Have You Lost Self-Control?
Plato’s Three Simple Steps to Improve Self-Control
Plato, the ancient Greek philosopher, was a pivotal figure in the development of Western philosophical tradition. Born around 428 B.C. in Athens, Plato was a student of Socrates and the teacher of Aristotle, forming a trio of thinkers whose ideas have profoundly influenced various realms of human thought and civilization.
One of Plato’s central themes in his philosophical writings is the concept of self-control, which he saw as a fundamental aspect of a virtuous life. Self-control, or enkrateia in Greek, is the ability to regulate one’s emotions, desires, and actions in the face of temptations and impulses.
Plato believed that self-control was not just a personal virtue but also a societal necessity. In his work “The Republic,” Plato discusses the idea of the tripartite soul, which consists of the rational, spirited, and appetitive parts. He argues that a just and moral person is one in whom the rational part of the soul rules over the other parts, thus maintaining self-control and harmony within the individual.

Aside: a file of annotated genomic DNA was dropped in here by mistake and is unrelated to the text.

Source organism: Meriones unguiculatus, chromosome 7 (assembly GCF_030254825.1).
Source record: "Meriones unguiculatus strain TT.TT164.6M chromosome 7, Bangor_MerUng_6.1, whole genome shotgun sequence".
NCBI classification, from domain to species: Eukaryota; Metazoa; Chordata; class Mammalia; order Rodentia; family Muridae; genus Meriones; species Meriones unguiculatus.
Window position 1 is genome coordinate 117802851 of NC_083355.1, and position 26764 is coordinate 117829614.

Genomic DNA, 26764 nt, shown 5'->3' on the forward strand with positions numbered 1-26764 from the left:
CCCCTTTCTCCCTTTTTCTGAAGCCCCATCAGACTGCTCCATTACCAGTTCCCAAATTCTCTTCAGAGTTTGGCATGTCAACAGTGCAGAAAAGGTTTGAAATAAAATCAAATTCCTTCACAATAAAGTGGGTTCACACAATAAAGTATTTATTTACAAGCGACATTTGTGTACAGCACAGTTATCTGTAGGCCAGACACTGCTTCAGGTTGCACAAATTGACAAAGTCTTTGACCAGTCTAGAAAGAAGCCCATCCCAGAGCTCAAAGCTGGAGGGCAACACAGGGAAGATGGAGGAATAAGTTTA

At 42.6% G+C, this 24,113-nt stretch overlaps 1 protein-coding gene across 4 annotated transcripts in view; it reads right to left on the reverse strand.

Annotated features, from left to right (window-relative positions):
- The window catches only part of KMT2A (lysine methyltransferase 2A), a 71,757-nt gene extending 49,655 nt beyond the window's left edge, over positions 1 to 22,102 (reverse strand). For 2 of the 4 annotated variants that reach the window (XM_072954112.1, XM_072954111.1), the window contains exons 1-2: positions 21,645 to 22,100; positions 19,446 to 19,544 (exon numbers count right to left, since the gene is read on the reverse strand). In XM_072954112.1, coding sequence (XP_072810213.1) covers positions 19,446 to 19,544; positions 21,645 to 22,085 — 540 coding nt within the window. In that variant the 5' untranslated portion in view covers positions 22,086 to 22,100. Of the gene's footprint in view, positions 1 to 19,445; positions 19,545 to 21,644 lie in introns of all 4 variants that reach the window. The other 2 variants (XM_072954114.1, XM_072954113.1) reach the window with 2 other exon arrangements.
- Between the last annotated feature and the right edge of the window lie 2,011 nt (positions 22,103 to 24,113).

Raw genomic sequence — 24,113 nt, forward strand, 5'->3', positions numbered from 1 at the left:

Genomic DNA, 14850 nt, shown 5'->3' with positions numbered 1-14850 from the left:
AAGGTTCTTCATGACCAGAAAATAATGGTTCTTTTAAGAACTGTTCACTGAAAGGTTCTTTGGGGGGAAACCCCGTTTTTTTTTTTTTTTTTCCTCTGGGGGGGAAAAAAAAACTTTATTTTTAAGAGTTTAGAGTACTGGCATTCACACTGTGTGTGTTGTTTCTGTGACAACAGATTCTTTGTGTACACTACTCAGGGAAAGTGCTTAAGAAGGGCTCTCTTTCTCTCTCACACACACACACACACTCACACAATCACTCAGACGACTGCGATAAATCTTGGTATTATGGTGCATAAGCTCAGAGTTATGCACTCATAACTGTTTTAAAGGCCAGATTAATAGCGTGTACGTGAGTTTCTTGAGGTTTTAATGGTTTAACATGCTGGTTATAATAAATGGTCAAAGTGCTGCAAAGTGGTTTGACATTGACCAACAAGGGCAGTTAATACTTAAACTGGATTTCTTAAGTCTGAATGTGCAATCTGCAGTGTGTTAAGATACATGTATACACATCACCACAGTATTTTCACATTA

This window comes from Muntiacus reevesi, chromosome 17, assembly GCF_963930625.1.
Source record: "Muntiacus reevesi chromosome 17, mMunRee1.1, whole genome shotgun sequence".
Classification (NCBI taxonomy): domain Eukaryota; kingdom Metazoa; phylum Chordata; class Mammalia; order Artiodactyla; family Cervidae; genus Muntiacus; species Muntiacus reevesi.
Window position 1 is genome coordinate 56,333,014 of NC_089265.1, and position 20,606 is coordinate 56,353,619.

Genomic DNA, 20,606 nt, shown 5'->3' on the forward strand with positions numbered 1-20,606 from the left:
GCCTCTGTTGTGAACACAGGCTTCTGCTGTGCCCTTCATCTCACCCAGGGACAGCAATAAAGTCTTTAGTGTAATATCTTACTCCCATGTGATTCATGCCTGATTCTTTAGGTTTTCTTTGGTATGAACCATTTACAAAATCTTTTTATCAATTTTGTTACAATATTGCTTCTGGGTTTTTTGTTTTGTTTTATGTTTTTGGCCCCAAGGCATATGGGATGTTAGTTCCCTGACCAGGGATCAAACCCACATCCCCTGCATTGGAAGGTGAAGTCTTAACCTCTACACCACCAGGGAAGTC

Plato’s perspective on self-control can be encapsulated in one of his famous quotes. This quote underscores the idea that mastering one’s desires and impulses is a more remarkable feat than overcoming external adversaries.
“For a man to conquer himself is the first and noblest of all victories.”
Another relevant quote from Plato is:
“The first and best victory is to conquer self.”
Here, Plato places self-control as the highest form of victory, suggesting that it is the foundation upon which other virtues and successes are built.
Self-Control In Governance
Plato also delved into the importance of self-control in governance. He believed that leaders must possess self-control to rule justly and effectively.
In “The Republic,” he states, “The man who makes everything that…